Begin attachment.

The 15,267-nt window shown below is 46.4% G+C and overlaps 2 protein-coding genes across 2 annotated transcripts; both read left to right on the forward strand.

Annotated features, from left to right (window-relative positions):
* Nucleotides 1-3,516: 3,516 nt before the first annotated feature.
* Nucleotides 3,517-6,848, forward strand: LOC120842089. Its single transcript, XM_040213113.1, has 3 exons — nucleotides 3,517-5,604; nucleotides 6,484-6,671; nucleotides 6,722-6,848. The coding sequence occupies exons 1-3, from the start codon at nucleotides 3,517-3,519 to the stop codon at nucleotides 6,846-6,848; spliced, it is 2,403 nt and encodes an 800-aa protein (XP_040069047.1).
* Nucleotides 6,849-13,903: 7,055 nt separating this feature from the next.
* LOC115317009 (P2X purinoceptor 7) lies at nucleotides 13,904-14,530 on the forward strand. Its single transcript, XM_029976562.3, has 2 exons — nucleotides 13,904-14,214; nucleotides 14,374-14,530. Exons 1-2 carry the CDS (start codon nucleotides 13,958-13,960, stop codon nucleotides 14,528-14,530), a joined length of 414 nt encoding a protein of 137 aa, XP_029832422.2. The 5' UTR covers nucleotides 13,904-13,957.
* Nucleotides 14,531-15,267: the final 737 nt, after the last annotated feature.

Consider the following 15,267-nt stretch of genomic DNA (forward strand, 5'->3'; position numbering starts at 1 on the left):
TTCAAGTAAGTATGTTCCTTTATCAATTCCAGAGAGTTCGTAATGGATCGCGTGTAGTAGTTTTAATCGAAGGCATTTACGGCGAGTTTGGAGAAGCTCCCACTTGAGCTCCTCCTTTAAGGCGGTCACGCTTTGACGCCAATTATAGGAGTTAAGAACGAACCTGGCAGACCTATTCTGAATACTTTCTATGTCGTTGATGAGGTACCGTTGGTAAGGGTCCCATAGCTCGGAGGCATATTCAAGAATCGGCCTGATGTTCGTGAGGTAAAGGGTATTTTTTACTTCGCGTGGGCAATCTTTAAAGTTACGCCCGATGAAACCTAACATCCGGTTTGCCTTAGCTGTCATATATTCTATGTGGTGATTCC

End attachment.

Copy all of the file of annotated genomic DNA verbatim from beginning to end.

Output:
The 15,267-nt window shown below is 46.4% G+C and overlaps 2 protein-coding genes across 2 annotated transcripts; both read left to right on the forward strand.

Annotated features, from left to right (window-relative positions):
* Nucleotides 1-3,516: 3,516 nt before the first annotated feature.
* Nucleotides 3,517-6,848, forward strand: LOC120842089. Its single transcript, XM_040213113.1, has 3 exons — nucleotides 3,517-5,604; nucleotides 6,484-6,671; nucleotides 6,722-6,848. The coding sequence occupies exons 1-3, from the start codon at nucleotides 3,517-3,519 to the stop codon at nucleotides 6,846-6,848; spliced, it is 2,403 nt and encodes an 800-aa protein (XP_040069047.1).
* Nucleotides 6,849-13,903: 7,055 nt separating this feature from the next.
* LOC115317009 (P2X purinoceptor 7) lies at nucleotides 13,904-14,530 on the forward strand. Its single transcript, XM_029976562.3, has 2 exons — nucleotides 13,904-14,214; nucleotides 14,374-14,530. Exons 1-2 carry the CDS (start codon nucleotides 13,958-13,960, stop codon nucleotides 14,528-14,530), a joined length of 414 nt encoding a protein of 137 aa, XP_029832422.2. The 5' UTR covers nucleotides 13,904-13,957.
* Nucleotides 14,531-15,267: the final 737 nt, after the last annotated feature.

Consider the following 15,267-nt stretch of genomic DNA (forward strand, 5'->3'; position numbering starts at 1 on the left):
TTCAAGTAAGTATGTTCCTTTATCAATTCCAGAGAGTTCGTAATGGATCGCGTGTAGTAGTTTTAATCGAAGGCATTTACGGCGAGTTTGGAGAAGCTCCCACTTGAGCTCCTCCTTTAAGGCGGTCACGCTTTGACGCCAATTATAGGAGTTAAGAACGAACCTGGCAGACCTATTCTGAATACTTTCTATGTCGTTGATGAGGTACCGTTGGTAAGGGTCCCATAGCTCGGAGGCATATTCAAGAATCGGCCTGATGTTCGTGAGGTAAAGGGTATTTTTTACTTCGCGTGGGCAATCTTTAAAGTTACGCCCGATGAAACCTAACATCCGGTTTGCCTTAGCTGTCATATATTCTATGTGGTGATTCC